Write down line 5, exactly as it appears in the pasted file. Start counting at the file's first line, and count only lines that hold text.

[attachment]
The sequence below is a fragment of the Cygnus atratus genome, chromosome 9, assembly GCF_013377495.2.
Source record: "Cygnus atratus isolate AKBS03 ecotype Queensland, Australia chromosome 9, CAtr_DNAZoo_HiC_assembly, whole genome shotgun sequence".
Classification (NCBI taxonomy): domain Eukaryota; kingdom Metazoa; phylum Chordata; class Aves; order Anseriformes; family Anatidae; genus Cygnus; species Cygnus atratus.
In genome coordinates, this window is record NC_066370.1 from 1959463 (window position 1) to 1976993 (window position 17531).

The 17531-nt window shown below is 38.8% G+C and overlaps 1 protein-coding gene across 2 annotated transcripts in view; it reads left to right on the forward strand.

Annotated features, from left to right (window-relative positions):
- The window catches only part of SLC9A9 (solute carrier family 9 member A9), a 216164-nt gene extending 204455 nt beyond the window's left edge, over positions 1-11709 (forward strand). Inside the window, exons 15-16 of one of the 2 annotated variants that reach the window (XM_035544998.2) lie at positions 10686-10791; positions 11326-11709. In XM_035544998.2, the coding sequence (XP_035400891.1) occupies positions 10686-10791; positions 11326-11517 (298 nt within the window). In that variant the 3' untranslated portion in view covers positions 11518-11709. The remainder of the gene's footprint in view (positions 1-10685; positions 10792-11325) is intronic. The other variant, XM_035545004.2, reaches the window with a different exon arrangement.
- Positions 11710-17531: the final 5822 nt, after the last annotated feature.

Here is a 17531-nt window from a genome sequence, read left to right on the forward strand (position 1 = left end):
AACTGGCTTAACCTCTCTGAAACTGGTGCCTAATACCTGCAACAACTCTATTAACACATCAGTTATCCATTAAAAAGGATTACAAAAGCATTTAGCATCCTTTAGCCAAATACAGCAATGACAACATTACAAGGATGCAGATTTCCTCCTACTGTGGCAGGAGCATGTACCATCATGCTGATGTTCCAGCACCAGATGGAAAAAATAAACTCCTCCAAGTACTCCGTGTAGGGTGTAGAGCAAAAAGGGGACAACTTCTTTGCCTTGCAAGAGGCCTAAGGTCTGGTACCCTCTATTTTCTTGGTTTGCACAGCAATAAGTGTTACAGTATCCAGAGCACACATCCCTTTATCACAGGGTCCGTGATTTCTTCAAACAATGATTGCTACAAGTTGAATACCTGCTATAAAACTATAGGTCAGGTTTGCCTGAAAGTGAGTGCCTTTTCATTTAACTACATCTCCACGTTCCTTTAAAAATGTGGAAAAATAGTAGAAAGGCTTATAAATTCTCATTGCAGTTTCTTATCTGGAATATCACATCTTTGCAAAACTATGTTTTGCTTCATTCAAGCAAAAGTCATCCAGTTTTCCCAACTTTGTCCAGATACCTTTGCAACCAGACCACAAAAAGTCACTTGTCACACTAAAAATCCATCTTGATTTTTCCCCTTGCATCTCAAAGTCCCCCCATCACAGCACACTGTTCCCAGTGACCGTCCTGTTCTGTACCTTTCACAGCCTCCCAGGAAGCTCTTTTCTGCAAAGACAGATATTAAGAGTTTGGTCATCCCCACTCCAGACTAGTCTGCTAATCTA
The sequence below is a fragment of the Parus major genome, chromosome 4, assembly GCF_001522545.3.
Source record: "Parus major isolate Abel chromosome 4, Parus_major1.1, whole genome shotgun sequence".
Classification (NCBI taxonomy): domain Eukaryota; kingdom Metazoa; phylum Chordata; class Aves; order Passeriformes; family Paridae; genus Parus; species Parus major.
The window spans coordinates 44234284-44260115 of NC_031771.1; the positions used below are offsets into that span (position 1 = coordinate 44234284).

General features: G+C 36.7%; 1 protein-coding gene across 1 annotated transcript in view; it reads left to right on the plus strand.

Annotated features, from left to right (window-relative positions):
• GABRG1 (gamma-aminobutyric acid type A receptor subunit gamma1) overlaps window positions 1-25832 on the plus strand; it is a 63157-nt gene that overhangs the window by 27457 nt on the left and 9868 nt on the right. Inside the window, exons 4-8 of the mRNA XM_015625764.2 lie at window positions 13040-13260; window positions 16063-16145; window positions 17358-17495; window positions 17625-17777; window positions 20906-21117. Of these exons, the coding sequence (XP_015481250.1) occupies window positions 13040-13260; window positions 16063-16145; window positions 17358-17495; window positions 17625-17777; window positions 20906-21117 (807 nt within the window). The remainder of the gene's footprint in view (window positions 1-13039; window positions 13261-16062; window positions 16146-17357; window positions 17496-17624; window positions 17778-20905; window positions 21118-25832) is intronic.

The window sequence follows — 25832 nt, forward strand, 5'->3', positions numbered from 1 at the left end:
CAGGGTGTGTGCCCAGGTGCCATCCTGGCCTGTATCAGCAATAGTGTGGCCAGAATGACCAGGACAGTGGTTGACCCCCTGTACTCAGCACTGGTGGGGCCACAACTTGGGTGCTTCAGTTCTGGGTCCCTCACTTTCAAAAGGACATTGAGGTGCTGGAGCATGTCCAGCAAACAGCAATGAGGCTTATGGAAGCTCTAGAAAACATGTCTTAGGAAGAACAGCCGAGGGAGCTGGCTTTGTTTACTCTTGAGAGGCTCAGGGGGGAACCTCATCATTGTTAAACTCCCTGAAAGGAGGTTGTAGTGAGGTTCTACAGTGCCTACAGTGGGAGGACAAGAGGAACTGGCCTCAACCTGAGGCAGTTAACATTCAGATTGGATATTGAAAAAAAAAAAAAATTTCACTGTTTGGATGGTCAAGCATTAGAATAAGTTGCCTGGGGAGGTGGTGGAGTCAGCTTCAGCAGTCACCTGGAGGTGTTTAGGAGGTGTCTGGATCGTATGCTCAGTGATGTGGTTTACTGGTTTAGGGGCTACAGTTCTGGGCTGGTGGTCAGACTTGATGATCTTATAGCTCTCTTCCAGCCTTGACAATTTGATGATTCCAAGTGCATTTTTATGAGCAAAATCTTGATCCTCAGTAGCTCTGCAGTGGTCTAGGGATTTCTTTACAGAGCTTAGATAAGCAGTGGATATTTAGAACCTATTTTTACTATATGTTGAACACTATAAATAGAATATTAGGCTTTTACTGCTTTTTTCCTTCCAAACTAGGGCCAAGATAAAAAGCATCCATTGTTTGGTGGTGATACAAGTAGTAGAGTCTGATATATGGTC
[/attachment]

The 17531-nt window shown below is 38.8% G+C and overlaps 1 protein-coding gene across 2 annotated transcripts in view; it reads left to right on the forward strand.